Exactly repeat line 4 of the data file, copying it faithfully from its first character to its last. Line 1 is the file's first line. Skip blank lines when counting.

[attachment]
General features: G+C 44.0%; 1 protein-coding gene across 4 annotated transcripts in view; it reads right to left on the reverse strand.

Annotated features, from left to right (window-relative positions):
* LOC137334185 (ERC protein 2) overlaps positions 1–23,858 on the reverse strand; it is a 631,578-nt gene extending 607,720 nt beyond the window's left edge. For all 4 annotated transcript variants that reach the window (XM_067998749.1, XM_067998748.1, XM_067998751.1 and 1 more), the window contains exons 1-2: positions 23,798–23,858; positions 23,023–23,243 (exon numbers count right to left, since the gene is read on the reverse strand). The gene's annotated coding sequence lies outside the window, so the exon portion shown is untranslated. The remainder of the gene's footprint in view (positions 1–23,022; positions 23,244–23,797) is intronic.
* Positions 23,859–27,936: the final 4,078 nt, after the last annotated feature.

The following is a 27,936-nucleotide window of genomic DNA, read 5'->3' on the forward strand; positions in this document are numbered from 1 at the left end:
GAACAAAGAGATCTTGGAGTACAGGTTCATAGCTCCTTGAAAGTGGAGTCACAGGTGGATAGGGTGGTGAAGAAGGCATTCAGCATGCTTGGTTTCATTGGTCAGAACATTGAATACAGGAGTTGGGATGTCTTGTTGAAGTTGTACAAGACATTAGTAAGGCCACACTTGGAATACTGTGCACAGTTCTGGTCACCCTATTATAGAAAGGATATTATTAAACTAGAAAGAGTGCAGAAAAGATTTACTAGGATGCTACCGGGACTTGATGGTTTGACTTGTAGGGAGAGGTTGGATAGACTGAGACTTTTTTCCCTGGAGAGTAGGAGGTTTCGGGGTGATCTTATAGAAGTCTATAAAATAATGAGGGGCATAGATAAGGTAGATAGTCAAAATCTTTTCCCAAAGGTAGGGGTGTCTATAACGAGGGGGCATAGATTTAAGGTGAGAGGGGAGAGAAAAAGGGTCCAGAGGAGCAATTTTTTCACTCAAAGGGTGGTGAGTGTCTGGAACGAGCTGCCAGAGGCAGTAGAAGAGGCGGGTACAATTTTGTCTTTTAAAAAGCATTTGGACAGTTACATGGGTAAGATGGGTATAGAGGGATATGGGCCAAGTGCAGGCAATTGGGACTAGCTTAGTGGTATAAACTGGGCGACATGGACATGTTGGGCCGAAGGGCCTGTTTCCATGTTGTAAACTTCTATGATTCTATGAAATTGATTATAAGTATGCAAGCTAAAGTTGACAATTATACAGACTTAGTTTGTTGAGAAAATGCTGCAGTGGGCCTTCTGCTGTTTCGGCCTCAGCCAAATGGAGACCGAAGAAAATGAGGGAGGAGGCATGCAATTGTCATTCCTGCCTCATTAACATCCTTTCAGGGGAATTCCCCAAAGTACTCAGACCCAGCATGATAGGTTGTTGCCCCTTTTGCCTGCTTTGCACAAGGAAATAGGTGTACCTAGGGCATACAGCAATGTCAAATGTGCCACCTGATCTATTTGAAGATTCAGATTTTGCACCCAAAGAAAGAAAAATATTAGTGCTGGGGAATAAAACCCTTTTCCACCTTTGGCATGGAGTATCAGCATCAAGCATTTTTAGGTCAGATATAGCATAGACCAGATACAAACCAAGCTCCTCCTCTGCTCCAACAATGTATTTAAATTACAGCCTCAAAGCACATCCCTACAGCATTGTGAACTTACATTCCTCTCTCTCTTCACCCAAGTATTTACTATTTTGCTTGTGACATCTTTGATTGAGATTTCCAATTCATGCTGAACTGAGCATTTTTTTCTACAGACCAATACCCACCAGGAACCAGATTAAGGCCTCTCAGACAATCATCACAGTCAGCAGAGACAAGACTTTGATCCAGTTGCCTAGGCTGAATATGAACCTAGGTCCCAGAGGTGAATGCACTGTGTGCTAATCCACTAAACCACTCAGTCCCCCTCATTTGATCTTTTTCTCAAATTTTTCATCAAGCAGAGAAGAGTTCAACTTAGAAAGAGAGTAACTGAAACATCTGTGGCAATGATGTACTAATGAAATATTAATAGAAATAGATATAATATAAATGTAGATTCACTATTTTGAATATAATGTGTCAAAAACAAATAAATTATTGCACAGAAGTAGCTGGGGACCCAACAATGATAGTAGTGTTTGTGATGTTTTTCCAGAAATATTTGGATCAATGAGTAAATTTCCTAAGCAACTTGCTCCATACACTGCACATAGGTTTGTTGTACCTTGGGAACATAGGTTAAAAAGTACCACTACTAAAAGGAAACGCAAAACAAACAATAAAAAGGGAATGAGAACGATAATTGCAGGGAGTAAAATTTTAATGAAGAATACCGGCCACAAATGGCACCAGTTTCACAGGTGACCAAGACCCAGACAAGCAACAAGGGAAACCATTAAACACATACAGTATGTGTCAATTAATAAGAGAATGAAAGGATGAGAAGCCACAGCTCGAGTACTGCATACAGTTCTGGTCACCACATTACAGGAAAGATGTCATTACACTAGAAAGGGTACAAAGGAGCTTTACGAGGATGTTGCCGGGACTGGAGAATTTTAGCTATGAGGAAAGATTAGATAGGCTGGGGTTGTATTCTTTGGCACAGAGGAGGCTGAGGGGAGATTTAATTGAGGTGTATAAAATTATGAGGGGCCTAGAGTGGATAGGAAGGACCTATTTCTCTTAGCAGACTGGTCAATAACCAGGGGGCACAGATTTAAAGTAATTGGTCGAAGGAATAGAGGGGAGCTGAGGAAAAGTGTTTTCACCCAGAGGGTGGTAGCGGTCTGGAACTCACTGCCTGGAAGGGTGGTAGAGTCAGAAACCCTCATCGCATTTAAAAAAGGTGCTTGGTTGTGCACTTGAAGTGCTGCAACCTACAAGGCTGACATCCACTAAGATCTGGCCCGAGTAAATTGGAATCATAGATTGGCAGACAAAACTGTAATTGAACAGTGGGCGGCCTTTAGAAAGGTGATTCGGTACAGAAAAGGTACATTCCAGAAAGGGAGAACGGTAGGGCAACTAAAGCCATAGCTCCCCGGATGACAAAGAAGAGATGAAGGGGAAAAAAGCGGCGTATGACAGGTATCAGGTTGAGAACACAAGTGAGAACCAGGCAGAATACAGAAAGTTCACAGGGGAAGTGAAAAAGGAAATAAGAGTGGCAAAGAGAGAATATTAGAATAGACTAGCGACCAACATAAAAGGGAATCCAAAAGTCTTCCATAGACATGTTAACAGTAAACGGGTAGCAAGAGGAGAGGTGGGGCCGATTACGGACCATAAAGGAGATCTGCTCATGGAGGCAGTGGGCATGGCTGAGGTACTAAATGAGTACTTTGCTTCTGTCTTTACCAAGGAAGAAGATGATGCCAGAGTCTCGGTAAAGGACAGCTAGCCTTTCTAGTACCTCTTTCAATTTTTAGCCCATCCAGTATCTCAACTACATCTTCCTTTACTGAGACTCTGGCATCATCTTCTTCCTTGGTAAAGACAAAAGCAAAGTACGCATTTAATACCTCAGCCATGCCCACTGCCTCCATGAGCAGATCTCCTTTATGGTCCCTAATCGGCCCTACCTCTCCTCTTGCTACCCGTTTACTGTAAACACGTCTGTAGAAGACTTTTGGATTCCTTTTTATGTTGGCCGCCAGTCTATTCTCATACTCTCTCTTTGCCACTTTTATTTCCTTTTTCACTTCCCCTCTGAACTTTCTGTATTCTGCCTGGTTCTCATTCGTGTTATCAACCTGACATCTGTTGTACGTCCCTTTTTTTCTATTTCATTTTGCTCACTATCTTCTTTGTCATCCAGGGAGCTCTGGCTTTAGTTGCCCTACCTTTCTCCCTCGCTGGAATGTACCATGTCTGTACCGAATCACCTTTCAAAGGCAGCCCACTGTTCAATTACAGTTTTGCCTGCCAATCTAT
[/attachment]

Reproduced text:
* Positions 23,859–27,936: the final 4,078 nt, after the last annotated feature.